Ever since he took office, President Donald Trump has been snatching at the wheel of the world economy, insisting that if anyone knows how to drive that car, it’s him. Tough talk, tariffs, trashed trade deals: Trump has plowed through it all like a demolition derby king. His supporters have cheered, reveling in their faith that he can’t lose. And the raging U.S. economy has been the one area in which a solid majority of voters approve of the results they’re getting from Trump.
But now it looks like the wheels might be coming off. With growing indicators of a possible recession, global markets are going wild. Investors everywhere appear poised to cash in and run for cover. Not doing it yet, but still. Trade disputes between the U.S. and China, uncertainty over Brexit, and general unrest in so many places make it unlikely the turmoil will end soon.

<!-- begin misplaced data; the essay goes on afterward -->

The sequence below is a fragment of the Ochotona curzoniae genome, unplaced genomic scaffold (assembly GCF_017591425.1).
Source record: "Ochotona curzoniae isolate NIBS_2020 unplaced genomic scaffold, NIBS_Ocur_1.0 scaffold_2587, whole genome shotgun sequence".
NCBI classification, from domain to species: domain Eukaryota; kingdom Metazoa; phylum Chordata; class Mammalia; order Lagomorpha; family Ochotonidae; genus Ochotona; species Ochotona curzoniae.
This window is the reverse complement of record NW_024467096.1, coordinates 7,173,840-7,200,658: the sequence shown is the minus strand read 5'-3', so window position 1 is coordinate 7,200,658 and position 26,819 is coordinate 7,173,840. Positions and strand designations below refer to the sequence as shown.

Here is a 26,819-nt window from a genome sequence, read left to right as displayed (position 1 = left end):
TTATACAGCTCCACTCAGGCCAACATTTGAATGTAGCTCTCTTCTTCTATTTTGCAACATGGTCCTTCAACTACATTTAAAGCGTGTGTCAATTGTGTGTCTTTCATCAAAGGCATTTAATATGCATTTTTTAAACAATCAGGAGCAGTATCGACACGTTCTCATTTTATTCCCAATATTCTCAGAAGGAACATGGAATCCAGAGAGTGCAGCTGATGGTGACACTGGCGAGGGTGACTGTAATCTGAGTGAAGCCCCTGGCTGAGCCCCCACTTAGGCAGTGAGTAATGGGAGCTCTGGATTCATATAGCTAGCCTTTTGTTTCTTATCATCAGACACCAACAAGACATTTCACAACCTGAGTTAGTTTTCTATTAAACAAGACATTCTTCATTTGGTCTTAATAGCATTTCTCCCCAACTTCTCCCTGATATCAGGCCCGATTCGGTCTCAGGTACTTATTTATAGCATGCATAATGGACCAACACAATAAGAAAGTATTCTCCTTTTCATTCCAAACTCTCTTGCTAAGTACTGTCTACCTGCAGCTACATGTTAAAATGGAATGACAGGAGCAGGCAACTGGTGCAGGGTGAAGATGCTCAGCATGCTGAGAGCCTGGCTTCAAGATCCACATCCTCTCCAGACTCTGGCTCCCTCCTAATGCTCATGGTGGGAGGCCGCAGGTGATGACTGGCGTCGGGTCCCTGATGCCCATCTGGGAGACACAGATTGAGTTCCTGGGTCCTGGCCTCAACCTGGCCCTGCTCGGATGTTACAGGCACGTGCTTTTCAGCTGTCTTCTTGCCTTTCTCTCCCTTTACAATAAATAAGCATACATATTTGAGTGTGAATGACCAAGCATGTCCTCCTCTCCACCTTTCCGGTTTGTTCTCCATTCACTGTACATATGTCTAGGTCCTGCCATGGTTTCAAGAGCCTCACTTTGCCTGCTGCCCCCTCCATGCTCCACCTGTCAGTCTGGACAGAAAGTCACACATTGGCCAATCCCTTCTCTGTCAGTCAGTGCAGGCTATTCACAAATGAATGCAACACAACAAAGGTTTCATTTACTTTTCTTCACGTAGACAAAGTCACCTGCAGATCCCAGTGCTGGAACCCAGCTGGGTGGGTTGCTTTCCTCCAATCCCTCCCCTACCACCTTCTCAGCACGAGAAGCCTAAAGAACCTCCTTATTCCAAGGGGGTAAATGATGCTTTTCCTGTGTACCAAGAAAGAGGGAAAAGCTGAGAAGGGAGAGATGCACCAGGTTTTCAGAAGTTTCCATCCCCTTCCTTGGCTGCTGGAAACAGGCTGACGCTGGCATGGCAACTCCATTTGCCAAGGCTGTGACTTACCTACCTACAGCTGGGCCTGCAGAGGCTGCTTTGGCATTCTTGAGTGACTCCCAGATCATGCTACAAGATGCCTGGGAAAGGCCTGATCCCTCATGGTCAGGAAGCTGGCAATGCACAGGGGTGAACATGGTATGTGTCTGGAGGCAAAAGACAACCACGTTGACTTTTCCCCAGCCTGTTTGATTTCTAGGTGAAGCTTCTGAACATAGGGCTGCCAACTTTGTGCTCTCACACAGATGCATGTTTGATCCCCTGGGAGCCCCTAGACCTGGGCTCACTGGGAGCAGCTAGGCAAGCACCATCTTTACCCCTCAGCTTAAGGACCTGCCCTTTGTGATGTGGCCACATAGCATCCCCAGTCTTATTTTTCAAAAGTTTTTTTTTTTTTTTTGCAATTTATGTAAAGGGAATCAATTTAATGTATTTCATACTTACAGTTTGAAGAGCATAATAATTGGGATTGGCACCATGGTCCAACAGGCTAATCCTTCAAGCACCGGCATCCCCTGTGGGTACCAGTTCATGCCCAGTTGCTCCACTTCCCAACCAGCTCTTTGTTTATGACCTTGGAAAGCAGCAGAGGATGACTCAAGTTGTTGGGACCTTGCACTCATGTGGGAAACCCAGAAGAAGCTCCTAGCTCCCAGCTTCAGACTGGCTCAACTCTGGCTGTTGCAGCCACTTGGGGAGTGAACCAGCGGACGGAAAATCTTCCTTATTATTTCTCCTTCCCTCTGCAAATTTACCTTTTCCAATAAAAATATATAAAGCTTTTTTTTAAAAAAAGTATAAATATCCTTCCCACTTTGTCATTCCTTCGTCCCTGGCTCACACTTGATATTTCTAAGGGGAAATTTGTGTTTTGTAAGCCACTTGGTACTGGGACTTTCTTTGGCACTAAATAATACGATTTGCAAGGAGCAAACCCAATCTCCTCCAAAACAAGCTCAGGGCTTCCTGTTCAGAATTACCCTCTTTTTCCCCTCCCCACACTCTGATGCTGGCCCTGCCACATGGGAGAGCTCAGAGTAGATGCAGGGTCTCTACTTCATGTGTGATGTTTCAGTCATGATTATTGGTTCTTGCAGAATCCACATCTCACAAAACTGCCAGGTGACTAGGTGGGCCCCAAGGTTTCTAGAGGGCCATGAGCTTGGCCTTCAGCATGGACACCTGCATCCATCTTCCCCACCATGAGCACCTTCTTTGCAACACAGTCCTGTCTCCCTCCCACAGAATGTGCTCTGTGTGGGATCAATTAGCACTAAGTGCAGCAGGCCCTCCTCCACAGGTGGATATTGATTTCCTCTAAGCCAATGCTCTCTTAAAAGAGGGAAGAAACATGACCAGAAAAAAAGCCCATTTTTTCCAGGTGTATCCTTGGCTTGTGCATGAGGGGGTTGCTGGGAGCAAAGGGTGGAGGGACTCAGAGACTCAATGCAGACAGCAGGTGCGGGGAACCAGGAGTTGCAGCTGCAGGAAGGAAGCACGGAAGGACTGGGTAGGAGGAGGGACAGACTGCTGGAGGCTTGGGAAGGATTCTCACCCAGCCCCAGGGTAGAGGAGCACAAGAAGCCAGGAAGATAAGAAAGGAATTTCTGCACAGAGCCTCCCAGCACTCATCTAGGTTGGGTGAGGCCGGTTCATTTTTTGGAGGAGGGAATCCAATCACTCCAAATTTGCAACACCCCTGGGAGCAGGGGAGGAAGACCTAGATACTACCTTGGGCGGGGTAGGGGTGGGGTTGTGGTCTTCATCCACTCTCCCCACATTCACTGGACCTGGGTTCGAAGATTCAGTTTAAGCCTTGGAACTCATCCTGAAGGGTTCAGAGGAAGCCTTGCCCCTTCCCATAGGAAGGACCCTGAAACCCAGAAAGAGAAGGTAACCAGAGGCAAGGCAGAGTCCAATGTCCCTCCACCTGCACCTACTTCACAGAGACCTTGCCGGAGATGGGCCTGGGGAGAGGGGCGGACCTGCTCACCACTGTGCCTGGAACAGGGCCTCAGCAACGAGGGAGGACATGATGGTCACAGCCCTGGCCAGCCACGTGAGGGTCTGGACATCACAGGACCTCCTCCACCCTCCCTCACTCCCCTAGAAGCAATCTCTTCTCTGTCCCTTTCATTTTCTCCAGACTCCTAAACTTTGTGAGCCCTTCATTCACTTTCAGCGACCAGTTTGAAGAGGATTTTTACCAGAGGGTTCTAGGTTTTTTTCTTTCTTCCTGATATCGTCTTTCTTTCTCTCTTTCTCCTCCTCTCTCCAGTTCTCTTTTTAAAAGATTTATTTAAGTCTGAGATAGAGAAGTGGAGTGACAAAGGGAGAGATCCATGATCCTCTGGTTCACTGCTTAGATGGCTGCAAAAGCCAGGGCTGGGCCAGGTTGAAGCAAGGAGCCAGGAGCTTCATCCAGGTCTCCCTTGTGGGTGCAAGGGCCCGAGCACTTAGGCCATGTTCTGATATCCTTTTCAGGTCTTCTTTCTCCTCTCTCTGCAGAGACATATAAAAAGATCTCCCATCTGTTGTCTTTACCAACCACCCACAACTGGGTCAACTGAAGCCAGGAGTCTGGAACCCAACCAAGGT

So Trump is pushing back. Through his never-ending torrent of tweets, he is trying to reassure Americans that even if some things go economically awry in some faraway places, he won’t let it happen here. Your 401(k) won’t be decimated. Our markets won’t crash. Your job won’t slide into the abyss.
In all sincerity, anyone who cares about this country has to hope he is right. Because if another recession comes our way, the real-life impact could be awful. People losing homes, cars and insurance. College hopes crumbling. Retirement plans collapsing. Businesses closing.
But in political terms, Trump should fear this news more than anyone else. He has staked so much of his identity on this idea that he knows how to make the economy hum, an economic collapse would be devastating. Sure, he’s trying even now to lay the groundwork for blaming someone else — the Federal Reserve is a favorite target — but I suspect that is a waste of time. Fairly or not, voters judge every president on the strength of the economy, and if this economy cracks up, Donald Trump will likely find his legacy buried in the wreckage along with the rest of us.